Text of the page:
Famous in a Small Town by Emma Mills

I received this book for free from NetGalley in exchange for an honest review. This does not affect my opinion of the book or the content of my review.

Famous in a Small Town by Emma MillsFamous in a Small Town by Emma Mills
Published by Henry Holt BFYR on January 15, 2019
Genres: Contemporary, Romance
Pages: 320
Format: eARC
Source: NetGalley
AmazonThe Book Depository

For Sophie, small town life has never felt small. With her four best friends—loving, infuriating, and all she could ever ask for—she can weather any storm. But when Sophie’s beloved Acadia High School marching band is selected to march in the upcoming Rose Parade, it’s her job to get them all the way to LA. Her plan? To persuade country singer Megan Pleasant, their Midwestern town’s only claim to fame, to come back to Acadia to headline a fundraising festival.

The only problem is that Megan has very publicly sworn never to return.

What ensues is a journey filled with long-kept secrets, hidden heartbreaks, and revelations that could change everything—along with a possible fifth best friend: a new guy with a magnetic smile and secrets of his own.

Lately, I’ve been in a bit of a mood when it comes to reading. A mood where all I want to read is Ilona Andrews books. It was already going pretty strong, but restarting Kate Daniels has definitely made that mood stronger. I know you’re like, um, Christina, I think you’re writing the wrong review atm, but that’s my point. Famous in a Small Town was so good that I put the Kate Daniels down and read this one straight through with no regrets.

Since I only read book synopses when I first add them to Goodreads, I was surprised by Famous in a Small Town. I totally thought this was going to be a celebrity romance, but lol it’s really not. In my defense, the title is a bit misleading, though the book does deal heavily with aF small town’s obsession with the one famous person to come from it, a country music star named Megan Pleasant.

Famous in a Small Town starts out like all of Emma Mills’ other contemporary novels: adorably. Immediately, I loved Sophie’s voice and her friend group (Emma Mills is so good at friend groups, and there’s an adorable side ship sooooo). Sophie’s such an adorable nerd, president of fundraising for her high school’s marching band which is trying to save up enough money to march in the Rose Parade. Her main goal for the summer is to make that happen against great odds, and it’s so precious how she stays focused and won’t let go, even when her friends loving tell her to chill.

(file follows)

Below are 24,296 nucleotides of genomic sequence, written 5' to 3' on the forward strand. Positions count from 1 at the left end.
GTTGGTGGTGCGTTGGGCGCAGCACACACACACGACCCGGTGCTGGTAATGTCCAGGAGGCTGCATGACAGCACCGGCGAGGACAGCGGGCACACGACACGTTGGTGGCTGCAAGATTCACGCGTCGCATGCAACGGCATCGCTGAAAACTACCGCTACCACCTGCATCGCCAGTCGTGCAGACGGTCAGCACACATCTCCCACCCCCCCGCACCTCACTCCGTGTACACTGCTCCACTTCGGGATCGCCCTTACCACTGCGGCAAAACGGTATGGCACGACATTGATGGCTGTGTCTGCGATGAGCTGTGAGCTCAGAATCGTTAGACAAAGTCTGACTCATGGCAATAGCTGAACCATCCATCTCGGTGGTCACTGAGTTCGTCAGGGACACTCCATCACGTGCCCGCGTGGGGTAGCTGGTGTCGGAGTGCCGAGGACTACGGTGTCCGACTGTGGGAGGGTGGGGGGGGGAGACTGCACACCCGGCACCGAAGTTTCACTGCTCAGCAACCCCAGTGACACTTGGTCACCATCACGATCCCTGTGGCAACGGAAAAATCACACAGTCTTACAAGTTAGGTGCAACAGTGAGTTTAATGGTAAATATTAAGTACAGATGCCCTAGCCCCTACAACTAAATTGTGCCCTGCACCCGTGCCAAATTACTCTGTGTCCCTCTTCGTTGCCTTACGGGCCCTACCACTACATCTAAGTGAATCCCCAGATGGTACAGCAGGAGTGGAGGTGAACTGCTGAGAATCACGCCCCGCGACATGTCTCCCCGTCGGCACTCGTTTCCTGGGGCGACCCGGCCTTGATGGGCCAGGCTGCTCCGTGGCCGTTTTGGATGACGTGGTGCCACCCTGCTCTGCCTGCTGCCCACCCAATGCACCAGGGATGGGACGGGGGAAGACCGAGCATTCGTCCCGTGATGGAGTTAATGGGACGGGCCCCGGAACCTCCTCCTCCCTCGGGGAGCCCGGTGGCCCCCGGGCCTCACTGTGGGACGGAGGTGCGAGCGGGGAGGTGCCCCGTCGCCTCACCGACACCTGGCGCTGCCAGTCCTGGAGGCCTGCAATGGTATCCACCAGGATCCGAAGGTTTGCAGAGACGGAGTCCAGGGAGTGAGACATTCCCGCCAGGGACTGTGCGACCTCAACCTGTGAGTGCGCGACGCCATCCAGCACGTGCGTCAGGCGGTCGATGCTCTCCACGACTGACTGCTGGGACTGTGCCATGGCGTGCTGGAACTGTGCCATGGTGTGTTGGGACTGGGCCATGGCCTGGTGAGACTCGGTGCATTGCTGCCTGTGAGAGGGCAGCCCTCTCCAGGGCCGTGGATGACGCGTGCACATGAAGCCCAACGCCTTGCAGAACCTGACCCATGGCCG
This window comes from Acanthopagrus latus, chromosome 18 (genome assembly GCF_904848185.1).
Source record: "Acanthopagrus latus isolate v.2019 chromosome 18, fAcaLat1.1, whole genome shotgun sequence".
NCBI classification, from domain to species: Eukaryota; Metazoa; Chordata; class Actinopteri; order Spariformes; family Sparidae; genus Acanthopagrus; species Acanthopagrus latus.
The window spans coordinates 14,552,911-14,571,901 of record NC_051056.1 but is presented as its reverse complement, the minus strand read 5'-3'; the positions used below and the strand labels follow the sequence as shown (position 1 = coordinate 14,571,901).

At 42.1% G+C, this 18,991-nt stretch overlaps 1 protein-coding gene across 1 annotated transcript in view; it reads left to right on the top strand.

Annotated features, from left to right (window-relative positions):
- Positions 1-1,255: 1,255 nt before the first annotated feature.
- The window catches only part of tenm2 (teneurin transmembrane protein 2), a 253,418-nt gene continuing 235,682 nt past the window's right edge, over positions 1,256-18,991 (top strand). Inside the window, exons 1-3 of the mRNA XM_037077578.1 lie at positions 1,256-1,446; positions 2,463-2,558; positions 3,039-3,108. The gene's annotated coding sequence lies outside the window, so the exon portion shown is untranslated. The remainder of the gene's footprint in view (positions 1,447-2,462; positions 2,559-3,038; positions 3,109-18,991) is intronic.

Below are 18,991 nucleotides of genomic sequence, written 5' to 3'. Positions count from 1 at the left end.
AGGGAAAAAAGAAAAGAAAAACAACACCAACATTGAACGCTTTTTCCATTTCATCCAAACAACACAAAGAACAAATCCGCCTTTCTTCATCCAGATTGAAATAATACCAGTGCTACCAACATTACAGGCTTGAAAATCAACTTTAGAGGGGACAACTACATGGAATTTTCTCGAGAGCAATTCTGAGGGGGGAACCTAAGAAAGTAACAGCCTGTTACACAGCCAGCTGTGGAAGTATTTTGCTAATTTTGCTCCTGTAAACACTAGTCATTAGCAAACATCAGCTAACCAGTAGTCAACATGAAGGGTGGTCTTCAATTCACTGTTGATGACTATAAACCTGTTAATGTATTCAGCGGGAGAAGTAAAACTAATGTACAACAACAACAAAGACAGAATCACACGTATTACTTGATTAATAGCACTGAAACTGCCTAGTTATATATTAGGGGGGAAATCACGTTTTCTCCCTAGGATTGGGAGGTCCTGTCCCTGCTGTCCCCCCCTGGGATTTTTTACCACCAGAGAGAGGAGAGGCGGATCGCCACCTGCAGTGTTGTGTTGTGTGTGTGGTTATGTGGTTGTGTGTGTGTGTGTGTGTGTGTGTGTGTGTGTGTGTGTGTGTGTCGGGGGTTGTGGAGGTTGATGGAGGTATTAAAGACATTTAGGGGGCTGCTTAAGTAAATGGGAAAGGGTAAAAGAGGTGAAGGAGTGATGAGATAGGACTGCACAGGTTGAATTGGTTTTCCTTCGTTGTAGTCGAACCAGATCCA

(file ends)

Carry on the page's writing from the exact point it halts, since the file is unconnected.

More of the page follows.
Within a couple of chapters, the ship was cemented, and I was ready for the fluffy shippiness of a Mills novel. I got half of that. Mills delivers on the ship as usual. Sophie and August banter so adorably from the very beginning, and I hurled myself aboard the ship and refused to depart. However, Famous in a Small Town isn’t really that fluffy once you get into it; this is Mill’s saddest book. It’s well done, because, hi, it’s Emma Mills, but omg I was so not prepared and got completely blindsided and emotionally wrecked by this book.

Despite their awesome chemistry, August keeps Sophie at a friendly distance, and so I (and Sophie pretty much) spent the whole time going NOW KISS. Until later on, you don’t know why, but you just know it’s going to be heartbreaking because he’s such a sweet guy that there’s just no way it’s some douchey thing. Sometimes I read YA now, and all I want to do is protect the precious teens from anything that could hurt them, and this book made me feel hella protective.

The plot around Megan Pleasant serves as a nice frame story, though it’s really obviously that, though this is the A plot, it’s not what matters; there’s not enough about marching band to really make that seem like the point. That said, I thought the way that everything resolved was really excellently done, and there were some tiny twists I didn’t see coming. View Spoiler »

Given that I’m a fluff addict, Famous in a Small Town probably won’t be my favorite of Mills’ books, but, like the others, I know I’ll be revisiting it through the years. There’s something magical about Mills’ writing and characterization.

Tl;dr – Review in a GIFfy:

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